|SouthSanJose.com: The Community Web Site Serving Santa Teresa, Almaden Valley, Blossom Valley, Coyote Valley and Evergreen|
|Wednesday, June 16th, 2004 @ 12:24 PM|
Subj: Calpine Community Meeting/Neighborhood Protection Measures|
From: S. Nelson
Calpine will be hosting another community meeting this evening from 5:30 – 6:30 pm in room 40 of the Martin Murphy Middle School located at 141 Avenida Espana. Calpine will update the community on the progress of the construction of the Metcalf Energy Center.
When Mayor Gonzales signed the deal with Calpine leading to the approval of the power plant, the Mayor claimed he was going to protect our neighborhoods by requiring Calpine to install two pollution monitoring stations, reduce startups, and convert to pollution control equipment that does not use ammonia.
There has been little progress in any of these neighborhood protection measures. Calpine has proposed very limited pollution monitoring stations that would not monitor particulate matter or any non-criteria pollutants such as acrolein that was a concern of CVRP during the evidentiary hearings.
With all the attention on Coyote Valley, the Mercury News should be paying more attention to these neighborhood protection measures especially the pollution monitoring stations. If you go back to the Mercury News editorial of June 13, 1999 endorsing the power plant, the editorial board supported the project in part by the following:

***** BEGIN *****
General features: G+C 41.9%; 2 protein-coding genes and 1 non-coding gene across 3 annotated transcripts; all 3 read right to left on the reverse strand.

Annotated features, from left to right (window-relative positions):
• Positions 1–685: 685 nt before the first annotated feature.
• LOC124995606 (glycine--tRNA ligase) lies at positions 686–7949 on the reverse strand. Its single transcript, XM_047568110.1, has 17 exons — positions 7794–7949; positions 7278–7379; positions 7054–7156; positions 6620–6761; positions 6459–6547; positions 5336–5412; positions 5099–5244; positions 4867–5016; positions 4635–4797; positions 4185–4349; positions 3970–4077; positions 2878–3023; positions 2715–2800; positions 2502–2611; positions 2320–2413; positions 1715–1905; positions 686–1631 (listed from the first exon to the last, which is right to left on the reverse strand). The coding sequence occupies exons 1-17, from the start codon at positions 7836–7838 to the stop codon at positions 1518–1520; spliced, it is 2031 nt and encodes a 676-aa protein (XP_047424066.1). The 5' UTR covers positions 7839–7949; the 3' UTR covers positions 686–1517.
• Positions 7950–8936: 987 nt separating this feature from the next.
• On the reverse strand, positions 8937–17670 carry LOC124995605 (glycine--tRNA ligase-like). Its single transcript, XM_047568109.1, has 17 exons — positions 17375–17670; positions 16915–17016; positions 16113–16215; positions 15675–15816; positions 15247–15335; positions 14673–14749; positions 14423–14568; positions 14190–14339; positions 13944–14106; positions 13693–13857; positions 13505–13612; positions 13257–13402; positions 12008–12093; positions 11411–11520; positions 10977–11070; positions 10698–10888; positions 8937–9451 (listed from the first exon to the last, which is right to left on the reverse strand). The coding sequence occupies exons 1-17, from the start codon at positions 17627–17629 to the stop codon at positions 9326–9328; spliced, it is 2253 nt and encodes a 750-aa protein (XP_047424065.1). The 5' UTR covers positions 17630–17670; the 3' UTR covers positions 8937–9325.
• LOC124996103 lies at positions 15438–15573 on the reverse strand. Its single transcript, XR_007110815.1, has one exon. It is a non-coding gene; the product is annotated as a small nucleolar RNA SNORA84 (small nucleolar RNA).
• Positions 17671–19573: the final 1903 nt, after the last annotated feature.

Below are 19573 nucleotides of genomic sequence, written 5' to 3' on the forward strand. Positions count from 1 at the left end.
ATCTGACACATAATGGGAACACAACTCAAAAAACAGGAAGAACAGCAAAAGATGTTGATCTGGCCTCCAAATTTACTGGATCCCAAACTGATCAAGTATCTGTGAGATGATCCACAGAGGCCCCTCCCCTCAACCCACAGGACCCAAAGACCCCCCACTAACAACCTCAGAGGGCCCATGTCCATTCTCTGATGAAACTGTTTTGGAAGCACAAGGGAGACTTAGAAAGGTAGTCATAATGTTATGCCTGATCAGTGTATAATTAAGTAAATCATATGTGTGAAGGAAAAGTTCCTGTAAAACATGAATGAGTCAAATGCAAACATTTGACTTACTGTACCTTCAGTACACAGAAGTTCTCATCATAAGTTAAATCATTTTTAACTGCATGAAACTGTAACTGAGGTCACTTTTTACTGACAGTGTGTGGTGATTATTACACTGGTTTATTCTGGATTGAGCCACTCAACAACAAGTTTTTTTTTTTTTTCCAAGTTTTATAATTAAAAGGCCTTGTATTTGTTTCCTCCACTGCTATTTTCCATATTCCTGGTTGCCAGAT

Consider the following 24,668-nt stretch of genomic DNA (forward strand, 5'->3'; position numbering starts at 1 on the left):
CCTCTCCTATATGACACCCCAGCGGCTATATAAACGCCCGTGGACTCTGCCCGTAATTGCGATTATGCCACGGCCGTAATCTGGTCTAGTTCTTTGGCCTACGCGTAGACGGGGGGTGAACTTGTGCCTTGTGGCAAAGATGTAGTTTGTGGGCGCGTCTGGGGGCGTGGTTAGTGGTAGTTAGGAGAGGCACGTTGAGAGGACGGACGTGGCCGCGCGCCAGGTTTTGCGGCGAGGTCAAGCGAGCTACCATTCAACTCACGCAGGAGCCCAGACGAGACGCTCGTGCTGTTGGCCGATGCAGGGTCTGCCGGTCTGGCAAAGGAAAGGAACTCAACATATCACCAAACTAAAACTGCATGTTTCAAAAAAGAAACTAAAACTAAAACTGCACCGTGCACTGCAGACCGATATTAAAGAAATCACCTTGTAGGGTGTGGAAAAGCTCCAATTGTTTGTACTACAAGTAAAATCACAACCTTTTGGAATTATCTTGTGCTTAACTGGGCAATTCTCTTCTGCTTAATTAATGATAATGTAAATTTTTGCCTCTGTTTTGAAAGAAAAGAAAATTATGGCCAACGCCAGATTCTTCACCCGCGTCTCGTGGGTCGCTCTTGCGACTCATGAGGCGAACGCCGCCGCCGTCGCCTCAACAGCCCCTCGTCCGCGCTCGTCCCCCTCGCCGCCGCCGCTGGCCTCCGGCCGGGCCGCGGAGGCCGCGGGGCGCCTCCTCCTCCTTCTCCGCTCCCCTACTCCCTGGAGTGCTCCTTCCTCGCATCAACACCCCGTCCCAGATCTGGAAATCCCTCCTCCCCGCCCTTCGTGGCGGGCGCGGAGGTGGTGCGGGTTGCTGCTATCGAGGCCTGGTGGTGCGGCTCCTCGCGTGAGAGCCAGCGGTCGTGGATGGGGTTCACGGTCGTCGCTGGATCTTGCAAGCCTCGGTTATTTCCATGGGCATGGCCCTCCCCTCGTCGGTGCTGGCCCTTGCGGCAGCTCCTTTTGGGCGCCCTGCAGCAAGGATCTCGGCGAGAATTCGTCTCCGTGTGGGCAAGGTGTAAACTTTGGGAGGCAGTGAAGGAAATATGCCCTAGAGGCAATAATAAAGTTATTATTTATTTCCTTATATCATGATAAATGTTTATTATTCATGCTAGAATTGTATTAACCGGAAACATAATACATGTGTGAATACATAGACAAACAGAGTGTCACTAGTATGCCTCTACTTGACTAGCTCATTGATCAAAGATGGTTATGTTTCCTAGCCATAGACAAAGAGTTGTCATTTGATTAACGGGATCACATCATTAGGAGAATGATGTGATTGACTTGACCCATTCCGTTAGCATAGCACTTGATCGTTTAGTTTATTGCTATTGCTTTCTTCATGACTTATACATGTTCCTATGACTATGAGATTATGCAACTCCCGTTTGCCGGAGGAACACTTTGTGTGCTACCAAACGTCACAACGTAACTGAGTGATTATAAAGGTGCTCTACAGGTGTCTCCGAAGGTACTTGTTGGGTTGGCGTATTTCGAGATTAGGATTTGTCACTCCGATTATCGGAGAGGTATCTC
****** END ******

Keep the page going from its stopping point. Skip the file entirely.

Neighborhood opponents talk as if the pollution will be dumped in their neighborhood. It won't be. The nearest neighborhood is almost three-quarters of a mile away. The pollutants would be emitted from 145-foot-tall stacks; the heat and force of the exhaust carry them even higher. They disperse into the air and blow around within the Bay Area. In addition, the majority of the time, the wind blows away from the neighborhood.
In one of the smart growth proposals developed by the Green Belt Alliance for Coyote Valley, the nearest neighborhood would start almost on the property line of the Metcalf Energy Center. In addition the pollution that the editorial board claims does not blow into existing neighborhoods would be blowing into Coyote Valley.
If the Mayor’s neighborhood protection measures were needed for the existing neighborhoods to the North of the power plant, they are essential for the new neighborhoods that may some day be built to the South. Unfortunately most of our civic leaders seem to be paying more attention to the design of the buildings in Coyote Valley, not the people who will be living and working there.
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